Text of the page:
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“We’re doomed.”

This topic is stuck in a psychological double bind — if we could face up to it, we’d recognize that the problem of avoiding total doom for the human race is multidimensional — there are sociological, anthropological, psychological, meteorological, and numerous other-dimensional aspects of planetary disaster and how to avoid it. But the topic of possible doom itself inspires walls of psychological denial, because it’s too scary to think about. So there’s the double bind.

In this post I am going to examine the most-talked-about of impending disasters, the disaster predicted due to global warming. I’m not going to say a lot about the specifics of this disaster — I’m going to let the video below do most of the talking for me — but what’s important to remember is that scientific forecasts of planetary global warming now predict a disaster on the order of the Permian-Triassic boundary, 251 million years ago, in which nearly all life on Earth was forced into extinction. So the curious thing about the public discussion of global warming is that we can now read and hear pronunciations of doom, of the possibility that the human race may be altogether a hopeless case because global warming will completely overwhelm our ability to cope.


At any rate, in my previous post I argued:

The political reality in which we traffic today is one of emergent and compounding disaster.

Now, my previous post discussed the optimism of a writer named Rebecca Solnit, who argued in her book that in disaster situations people will drop their internalized social attitudes and develop what Victor Turner called “antistructure,” a space outside of social structures where people can create society anew in solidaristic fashion. We can hope, then, that the “antistructure” that emerges from the coming disasters will inspire a revolution in human thinking, that will make our world-society’s disaster tendencies a PRIORITY and something we ought to fix.

Here I’d like to address the possibility that the sort of compounding disaster that’s coming down the pipe is something that will overwhelm the human race. Thus the title of my diary: “We’re doomed.” I mean to discuss the idea that “we’re doomed” as a species of argument, with origins, effects, and destinies of its own.

This post is more-or-less intended to address recent discussions such as this one, from Alex Pareene in Salon Magazine: “Earth Still Probably Doomed No Matter Which Way Court Rules.”

Even if, against the odds, the Roberts court manages to uphold the ACA, or even to find the individual mandate unconstitutional while preserving the rest of the bill’s reforms and subsidies, there is still a pretty good chance that the country and the world will face mass droughts, floods, famine and extinctions as this century draws to a close. With the global average temperature already .8 degrees Celsius above preindustrial levels, it is exceedingly unlikely that humanity will manage to keep the planet from warming by less than 2 degrees, which most scientists predict would be fairly disastrous for many people, even if Antonin Scalia writes a very strongly worded dissent to their models.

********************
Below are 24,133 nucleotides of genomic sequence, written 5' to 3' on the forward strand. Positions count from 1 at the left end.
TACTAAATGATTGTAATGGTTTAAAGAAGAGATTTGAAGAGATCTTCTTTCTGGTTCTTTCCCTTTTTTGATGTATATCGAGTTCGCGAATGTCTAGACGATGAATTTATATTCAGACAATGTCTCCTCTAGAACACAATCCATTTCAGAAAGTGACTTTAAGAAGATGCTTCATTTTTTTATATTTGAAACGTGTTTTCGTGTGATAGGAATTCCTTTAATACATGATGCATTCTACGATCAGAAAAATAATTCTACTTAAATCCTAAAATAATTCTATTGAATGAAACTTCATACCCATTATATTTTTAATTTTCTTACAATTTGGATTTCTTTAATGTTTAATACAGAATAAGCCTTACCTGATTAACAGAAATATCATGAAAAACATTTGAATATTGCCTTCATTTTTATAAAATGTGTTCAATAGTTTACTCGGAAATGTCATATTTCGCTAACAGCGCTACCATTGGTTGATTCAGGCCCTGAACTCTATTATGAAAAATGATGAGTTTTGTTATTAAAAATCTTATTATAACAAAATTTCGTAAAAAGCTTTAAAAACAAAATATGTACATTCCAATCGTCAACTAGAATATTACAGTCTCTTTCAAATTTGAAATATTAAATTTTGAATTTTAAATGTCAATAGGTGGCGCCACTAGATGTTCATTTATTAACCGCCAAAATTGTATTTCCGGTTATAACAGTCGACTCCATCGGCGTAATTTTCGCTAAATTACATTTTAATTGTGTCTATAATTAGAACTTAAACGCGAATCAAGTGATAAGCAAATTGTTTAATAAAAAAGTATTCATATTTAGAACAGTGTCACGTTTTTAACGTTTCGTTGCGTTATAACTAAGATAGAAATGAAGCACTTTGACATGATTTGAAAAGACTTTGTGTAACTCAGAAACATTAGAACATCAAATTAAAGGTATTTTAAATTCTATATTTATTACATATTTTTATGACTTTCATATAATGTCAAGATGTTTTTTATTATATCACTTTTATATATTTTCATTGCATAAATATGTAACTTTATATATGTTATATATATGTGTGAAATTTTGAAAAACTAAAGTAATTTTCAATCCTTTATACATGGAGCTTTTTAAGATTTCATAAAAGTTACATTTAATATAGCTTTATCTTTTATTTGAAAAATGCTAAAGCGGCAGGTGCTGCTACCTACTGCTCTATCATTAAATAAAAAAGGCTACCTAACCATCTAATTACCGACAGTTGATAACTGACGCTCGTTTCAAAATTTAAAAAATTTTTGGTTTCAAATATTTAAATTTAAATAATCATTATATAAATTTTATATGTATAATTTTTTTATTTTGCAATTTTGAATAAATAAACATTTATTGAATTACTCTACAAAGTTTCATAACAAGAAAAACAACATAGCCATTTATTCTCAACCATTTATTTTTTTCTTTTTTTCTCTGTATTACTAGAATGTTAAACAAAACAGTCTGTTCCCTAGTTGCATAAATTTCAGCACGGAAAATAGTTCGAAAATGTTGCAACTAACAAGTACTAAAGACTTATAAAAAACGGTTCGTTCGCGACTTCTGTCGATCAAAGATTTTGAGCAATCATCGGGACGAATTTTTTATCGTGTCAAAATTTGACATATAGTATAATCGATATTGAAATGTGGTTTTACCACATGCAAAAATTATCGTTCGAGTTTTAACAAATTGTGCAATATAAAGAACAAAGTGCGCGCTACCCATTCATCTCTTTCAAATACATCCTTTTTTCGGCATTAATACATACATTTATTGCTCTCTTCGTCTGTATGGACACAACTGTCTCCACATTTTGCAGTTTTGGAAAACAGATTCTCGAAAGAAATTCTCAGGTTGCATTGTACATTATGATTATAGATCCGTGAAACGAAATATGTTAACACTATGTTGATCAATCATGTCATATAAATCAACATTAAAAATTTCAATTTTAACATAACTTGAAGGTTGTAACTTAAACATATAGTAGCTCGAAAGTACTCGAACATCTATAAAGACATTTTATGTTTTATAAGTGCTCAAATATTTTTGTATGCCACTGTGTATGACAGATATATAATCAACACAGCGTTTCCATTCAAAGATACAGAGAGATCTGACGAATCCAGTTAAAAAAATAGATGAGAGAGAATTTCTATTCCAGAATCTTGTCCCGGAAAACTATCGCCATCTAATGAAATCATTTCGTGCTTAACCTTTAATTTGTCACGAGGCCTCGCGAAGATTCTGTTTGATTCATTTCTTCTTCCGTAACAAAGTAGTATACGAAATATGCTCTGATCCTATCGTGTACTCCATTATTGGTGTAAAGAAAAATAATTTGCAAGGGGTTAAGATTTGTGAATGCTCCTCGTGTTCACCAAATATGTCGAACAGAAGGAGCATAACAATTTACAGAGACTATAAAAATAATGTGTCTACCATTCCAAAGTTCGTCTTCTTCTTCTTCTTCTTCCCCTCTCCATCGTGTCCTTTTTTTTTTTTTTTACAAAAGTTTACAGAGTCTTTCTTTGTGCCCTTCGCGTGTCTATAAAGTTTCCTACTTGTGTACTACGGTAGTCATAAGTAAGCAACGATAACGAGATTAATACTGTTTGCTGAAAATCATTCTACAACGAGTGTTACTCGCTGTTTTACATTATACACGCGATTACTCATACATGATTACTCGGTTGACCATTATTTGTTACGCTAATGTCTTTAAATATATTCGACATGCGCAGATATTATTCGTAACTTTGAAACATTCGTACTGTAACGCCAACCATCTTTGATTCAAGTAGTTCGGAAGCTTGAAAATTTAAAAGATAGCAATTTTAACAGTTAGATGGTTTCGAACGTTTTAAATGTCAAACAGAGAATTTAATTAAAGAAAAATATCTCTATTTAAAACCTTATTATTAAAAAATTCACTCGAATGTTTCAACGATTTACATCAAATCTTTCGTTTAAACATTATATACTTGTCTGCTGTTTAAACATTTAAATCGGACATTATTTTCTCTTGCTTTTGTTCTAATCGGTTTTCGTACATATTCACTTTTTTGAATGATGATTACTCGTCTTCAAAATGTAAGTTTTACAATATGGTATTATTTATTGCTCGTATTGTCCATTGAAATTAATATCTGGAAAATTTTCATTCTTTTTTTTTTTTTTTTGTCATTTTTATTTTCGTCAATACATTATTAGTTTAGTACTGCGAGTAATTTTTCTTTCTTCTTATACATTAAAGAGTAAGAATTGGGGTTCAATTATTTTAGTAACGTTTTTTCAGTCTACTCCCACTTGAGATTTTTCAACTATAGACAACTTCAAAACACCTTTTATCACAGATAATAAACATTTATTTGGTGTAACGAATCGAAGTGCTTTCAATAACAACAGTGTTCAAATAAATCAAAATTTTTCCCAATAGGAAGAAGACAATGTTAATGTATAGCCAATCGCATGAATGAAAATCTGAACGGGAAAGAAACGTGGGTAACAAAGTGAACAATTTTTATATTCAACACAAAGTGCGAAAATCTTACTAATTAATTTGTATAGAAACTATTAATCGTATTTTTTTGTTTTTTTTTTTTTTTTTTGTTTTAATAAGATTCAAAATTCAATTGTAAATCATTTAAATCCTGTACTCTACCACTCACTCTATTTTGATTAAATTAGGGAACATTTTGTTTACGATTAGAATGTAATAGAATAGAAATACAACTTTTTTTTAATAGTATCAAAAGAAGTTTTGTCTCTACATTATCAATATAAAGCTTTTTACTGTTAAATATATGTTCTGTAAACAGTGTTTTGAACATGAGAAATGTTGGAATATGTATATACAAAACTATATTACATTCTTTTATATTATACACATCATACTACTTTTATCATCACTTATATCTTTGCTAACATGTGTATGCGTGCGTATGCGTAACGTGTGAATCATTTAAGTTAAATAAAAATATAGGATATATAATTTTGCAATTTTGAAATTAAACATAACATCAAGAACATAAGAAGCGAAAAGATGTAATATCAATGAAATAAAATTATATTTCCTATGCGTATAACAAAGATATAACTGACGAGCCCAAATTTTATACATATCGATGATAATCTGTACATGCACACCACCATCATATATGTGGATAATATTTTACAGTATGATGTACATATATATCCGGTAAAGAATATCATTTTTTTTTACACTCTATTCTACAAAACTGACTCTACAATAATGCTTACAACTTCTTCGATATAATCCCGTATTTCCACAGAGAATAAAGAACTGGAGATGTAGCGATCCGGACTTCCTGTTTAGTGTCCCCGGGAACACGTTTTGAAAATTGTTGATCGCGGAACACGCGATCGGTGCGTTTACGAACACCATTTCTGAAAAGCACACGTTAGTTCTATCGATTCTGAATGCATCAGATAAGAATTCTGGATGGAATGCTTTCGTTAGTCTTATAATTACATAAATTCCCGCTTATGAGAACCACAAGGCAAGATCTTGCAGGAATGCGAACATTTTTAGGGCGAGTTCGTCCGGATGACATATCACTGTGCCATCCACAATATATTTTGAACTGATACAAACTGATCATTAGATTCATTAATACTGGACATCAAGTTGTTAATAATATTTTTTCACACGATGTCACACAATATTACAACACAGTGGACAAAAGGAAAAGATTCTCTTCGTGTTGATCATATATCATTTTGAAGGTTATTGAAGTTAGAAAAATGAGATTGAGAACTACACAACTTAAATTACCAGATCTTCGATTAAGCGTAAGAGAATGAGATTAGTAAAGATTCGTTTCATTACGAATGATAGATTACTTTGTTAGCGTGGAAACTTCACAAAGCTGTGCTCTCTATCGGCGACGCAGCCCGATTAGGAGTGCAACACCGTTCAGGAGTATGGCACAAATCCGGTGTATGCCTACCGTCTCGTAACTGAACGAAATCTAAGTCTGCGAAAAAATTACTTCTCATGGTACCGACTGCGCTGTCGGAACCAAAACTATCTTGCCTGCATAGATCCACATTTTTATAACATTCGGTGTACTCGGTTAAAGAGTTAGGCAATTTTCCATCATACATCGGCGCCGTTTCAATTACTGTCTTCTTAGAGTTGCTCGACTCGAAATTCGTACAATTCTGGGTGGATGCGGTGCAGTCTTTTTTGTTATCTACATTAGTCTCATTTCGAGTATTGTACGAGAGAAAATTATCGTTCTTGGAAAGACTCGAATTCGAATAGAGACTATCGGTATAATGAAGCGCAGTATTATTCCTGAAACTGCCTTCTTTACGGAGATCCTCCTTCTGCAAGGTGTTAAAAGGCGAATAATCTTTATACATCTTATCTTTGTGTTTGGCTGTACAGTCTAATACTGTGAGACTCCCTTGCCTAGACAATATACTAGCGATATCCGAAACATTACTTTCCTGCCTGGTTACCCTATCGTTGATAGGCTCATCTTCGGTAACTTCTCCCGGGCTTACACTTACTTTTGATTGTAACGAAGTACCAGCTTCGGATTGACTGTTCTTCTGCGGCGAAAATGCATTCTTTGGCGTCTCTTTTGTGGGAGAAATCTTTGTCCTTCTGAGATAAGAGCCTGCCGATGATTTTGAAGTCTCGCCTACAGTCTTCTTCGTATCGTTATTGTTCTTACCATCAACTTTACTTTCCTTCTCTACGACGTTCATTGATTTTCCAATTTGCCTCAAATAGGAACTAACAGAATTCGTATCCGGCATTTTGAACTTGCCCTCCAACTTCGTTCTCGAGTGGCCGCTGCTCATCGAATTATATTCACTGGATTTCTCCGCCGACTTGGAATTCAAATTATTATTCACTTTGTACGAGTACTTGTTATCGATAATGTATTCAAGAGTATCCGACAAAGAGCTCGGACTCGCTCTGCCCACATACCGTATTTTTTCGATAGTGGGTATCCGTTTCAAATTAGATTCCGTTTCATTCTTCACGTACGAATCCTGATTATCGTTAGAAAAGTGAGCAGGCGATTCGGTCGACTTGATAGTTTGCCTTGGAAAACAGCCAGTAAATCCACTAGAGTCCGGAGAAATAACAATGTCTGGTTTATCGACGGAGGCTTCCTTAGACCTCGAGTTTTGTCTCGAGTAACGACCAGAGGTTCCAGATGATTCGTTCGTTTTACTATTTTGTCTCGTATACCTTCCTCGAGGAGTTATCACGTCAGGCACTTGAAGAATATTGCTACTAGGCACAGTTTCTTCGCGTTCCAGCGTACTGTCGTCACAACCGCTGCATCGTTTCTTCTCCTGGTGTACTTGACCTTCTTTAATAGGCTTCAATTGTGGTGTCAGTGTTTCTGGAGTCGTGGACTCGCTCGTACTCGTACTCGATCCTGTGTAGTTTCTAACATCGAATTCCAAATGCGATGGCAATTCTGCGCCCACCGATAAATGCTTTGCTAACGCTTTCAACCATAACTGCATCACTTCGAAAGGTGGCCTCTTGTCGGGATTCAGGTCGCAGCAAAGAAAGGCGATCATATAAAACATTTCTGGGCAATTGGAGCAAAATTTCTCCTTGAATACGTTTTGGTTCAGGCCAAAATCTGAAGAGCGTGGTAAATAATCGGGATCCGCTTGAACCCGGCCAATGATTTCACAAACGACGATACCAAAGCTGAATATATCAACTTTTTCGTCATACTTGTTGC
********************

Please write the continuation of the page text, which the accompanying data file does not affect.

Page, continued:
This argument brings us into the realm of priorities. Oh, sure, the ACA may save a few lives if upheld, based on the supposition that the insurance companies will cooperate with the law and actually grant people CARE rather than just mere “coverage.” This, in turn, is based on the assumptions that health insurance in 2014 under the ACA won’t be too expensive and won’t meet up with (possibly illegal, but unenforced) insurer failures to pay and won’t be priced out of the patient’s ability to pay with prohibitive copays and deductibles. But the ACA “solution” as such will at best be trivial compared with the health care nightmare which global warming will bring to the world.

Pareene’s idea, then, is that the band-aid approach to the health care crisis as championed by the ACA is at best a diversion — the real health care catastrophe coming down the pipe is the one that global warming will bring us.

Now, I suppose this isn’t an either-or matter — we could have both a health care solution and a global warming solution. The problem, of course, is that the particular solution chosen for health care was one which enriched insurance corporations with public funds. No special interest is enriched by a genuine solution to global warming. Oh, sure, a genuine solution to global warming would help the human race and the planet, but do politicians care about such things? A genuine solution to global warming will help no industry which can offer sweet think-tank jobs to retired politicians.

None of the “serious people,” then, in Washington DC is discussing global warming solutions. Perhaps it is only to be expected that the discussion about global warming entertains a degree of alarmism about near-term human extinction because of climatic doom — what do they have to say before any of the “serious people” pays attention? So in general the question the climate scientists are asking this month is one of whether or not we’ve “reached a tipping point” — has the problem gotten so bad that there is really no going back, and we can just kiss the human race goodbye?

But perhaps these links are not enough, and my audience here still needs a good simple oral explanation of the “we’re doomed” global warming scenario. For those of you in that category, please take a look at the above video by David Roberts of Grist Magazine.

“If we keep doing what we’re now doing, we are screwed. This we know now.”

That’s the rhetoric at its core.